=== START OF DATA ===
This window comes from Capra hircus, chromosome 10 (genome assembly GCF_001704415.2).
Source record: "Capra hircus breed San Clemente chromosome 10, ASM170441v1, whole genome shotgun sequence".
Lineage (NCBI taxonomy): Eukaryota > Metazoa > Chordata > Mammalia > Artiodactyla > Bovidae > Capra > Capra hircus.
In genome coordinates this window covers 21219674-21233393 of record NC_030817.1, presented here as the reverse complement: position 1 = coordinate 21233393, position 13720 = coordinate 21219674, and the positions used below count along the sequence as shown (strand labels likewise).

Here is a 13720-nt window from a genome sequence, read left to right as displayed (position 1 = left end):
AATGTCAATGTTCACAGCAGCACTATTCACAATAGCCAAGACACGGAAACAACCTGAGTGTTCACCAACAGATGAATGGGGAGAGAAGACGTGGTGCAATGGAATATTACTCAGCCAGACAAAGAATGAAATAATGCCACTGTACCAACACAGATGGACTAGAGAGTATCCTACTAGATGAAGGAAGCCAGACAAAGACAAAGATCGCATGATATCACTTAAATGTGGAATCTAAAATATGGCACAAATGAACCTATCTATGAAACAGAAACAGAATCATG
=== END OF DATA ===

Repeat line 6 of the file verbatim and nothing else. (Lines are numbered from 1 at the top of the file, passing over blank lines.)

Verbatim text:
AATGTCAATGTTCACAGCAGCACTATTCACAATAGCCAAGACACGGAAACAACCTGAGTGTTCACCAACAGATGAATGGGGAGAGAAGACGTGGTGCAATGGAATATTACTCAGCCAGACAAAGAATGAAATAATGCCACTGTACCAACACAGATGGACTAGAGAGTATCCTACTAGATGAAGGAAGCCAGACAAAGACAAAGATCGCATGATATCACTTAAATGTGGAATCTAAAATATGGCACAAATGAACCTATCTATGAAACAGAAACAGAATCATG